On the side of culture, South Korea has a lot to offer. This ranges from people, beliefs, traditions, culinary arts and hand crafts. It is due to these aspects that the South Korean culture is immensely fascinating…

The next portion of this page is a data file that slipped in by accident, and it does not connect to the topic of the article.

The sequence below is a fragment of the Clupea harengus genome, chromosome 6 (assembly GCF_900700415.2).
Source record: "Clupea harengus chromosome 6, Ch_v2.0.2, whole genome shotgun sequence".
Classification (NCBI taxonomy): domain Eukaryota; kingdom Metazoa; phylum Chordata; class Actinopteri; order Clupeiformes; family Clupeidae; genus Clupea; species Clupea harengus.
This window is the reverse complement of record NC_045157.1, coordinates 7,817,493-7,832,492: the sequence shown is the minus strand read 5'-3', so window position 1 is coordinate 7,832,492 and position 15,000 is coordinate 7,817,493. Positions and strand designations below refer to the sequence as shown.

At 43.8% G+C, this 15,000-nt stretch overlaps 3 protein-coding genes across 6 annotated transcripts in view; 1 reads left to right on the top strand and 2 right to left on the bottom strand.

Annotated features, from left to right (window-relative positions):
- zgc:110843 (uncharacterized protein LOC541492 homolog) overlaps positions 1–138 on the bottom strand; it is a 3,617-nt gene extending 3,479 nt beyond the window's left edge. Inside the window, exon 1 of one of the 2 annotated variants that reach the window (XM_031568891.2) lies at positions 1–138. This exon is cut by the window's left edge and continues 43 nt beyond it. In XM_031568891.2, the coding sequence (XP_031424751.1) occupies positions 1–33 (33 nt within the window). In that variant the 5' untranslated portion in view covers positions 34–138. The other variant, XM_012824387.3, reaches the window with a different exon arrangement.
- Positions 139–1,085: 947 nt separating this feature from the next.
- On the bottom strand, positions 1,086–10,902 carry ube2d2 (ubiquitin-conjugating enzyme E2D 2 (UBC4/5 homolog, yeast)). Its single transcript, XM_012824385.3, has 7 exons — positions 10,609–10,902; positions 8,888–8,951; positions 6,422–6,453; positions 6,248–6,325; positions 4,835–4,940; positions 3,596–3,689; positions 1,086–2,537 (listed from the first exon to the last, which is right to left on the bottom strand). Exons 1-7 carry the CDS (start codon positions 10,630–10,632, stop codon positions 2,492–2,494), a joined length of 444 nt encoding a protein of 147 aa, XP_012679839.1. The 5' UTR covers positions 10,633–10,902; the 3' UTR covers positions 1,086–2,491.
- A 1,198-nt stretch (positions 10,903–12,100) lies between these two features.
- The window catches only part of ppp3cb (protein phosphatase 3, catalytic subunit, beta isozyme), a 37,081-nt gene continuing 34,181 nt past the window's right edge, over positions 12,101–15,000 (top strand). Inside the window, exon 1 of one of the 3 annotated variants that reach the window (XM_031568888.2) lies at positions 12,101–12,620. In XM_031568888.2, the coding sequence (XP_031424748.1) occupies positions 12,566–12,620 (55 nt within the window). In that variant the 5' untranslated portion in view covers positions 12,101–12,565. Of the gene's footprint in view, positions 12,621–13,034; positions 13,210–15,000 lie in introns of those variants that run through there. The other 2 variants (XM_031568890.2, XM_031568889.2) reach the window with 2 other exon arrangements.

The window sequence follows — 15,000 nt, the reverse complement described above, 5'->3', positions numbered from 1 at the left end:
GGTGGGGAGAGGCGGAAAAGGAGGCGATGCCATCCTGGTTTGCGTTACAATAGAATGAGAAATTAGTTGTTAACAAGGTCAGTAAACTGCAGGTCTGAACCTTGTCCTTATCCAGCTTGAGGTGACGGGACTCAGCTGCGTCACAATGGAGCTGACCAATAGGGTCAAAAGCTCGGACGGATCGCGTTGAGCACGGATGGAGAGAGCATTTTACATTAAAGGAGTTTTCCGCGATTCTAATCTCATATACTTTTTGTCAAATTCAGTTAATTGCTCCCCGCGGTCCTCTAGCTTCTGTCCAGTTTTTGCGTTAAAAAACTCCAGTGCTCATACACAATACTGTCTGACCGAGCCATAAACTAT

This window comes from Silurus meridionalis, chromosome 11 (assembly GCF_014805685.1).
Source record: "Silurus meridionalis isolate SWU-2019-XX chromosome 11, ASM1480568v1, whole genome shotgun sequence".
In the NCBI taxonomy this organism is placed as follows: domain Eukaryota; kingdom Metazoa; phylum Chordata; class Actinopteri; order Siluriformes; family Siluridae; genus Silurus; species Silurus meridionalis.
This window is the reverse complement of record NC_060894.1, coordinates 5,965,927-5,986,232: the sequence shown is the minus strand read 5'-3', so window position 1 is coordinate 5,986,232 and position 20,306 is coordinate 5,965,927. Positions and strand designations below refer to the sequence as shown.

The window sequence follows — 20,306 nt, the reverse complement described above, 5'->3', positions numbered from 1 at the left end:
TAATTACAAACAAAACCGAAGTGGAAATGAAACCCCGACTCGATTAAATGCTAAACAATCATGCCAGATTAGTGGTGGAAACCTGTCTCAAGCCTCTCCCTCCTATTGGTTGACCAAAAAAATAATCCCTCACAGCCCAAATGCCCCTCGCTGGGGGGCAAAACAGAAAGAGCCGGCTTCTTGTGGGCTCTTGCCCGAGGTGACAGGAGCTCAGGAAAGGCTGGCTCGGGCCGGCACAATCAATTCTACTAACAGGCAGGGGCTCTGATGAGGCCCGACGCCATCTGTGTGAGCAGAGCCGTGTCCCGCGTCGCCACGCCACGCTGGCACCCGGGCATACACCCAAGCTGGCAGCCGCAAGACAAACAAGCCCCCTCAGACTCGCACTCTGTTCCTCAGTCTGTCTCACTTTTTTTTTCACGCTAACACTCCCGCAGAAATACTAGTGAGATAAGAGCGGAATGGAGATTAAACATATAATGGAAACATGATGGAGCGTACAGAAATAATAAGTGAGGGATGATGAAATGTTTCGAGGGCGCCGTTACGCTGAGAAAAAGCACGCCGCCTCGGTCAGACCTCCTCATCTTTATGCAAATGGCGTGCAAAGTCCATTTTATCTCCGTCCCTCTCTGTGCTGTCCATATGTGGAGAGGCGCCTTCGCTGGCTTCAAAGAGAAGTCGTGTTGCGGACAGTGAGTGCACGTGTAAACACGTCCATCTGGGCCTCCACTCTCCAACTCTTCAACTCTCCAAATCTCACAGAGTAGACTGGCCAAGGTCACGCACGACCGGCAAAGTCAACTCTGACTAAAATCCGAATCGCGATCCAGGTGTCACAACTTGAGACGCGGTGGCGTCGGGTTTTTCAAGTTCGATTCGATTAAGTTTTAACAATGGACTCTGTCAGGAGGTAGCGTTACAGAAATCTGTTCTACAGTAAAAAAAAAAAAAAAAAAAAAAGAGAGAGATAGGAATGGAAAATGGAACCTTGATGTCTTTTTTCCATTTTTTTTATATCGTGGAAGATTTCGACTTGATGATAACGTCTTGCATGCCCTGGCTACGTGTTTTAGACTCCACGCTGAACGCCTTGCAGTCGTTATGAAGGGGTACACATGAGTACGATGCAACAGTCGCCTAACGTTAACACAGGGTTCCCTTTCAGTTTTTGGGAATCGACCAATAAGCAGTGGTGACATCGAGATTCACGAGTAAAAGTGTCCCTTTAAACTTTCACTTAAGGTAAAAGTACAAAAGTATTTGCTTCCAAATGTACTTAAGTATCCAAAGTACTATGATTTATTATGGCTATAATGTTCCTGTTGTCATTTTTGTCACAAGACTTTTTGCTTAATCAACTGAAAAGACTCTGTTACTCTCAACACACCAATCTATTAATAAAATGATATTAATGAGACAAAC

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Language being one of the most powerful tools of communications, it acts as a connection between two or more people hence enhancing knowledge of the society, as well as the residents of South Korea. Korean, being the official language spoken by South Koreans, is not only spoken in this country, but also all over the world. Moreover, English is taught in both middle and high school. Recently, Chinese has been increasingly popular as the South Koreans rediscover their ancient ties to China as a trading partner. Almost all the schools teach English due to the country’s tight diplomatic ties with United States of America. It is in this country where literacy level is as high as 98 percent and due to its homogeneity; almost everyone speaks Korean. Here, the education system is organized in a 6-3-3-4 pattern, with six grades of elementary school, where kindergarten is not included in the formal education system, three grades in the middle school, another three in high school and four years of higher education. With effect from 1953, elementary education was made free and compulsory for all children between the ages of 6 and 11 years. Practical and fine arts, social studies, arithmetic music natural science, physical education, moral education and Korean language are the basics of the curriculum. Admissions into middle school have been through a lottery system by zones so as to ease distinctions between schools of different quality. A curriculum includes 11 required subjects, electives and extra-curricular activities. High school education is a bit advanced as it provides advanced general and specific training based on middle school work. Also, it is based on entrance examination and is not free. Higher education institutions include four year colleges, universities and miscellaneous colleges such as seminaries. About 80 percent of these institutions are private but supervised by the Ministry of Education (pp.110). The traditional Buddhist and Christianity are the two predominant religions practiced in South Korea. However, these religions have been influenced significantly by the native Korean peninsula, Joseon Dynasty, shamanism and the Korean Confucianism that was the official ideology for over 500 years. However, the most recent estimates show that approximately 46 percent of Koreans have no affiliations to any religion. Among the Christians, Protestants have outnumbered the Roman Catholics. Christianity was introduced here in the 18th century by the Jesuit Missionaries. While 17 protestant missionaries operate in the country, Catholics have only six missionary groups and 15 dioceses. Most of the people here who are Buddhists are members of the Mahayana school that is also practiced in China, Vietnam and Japan. Confucianism was the official religion from the 14th to the 20th centuries and also ensured Korean social order. It encouraged devotion to family, friends, worship of ancestors and family, peace, harmony, justice and ethical living. Shamanism is the country’s oldest religion and still exists in many, diverse forms such as shamanism organizations throughout the country. Other religions include the Jesus Morning Star Church, Mormons, Jehovah’s Witness, Muslims and Taoism (pp. 107). Many Koreans hold to the belief that certain foods are eaten to treat various illnesses. Many South Koreans dislike iced beverages, and many avoid milk products as they are lactose intolerant. Here, vegetables and rice are the staple foods. A typical meal is comprised of steamed rice (pap), a type of soup known as kuk and raw vegetables (banchan). Meals are eaten in silence as it is inappropriate to speak while eating especially in the presence of an elder. Rice is eaten with a spoon and lifting the rice bowl to the mouth is ill manners. Kimchee, a Korean
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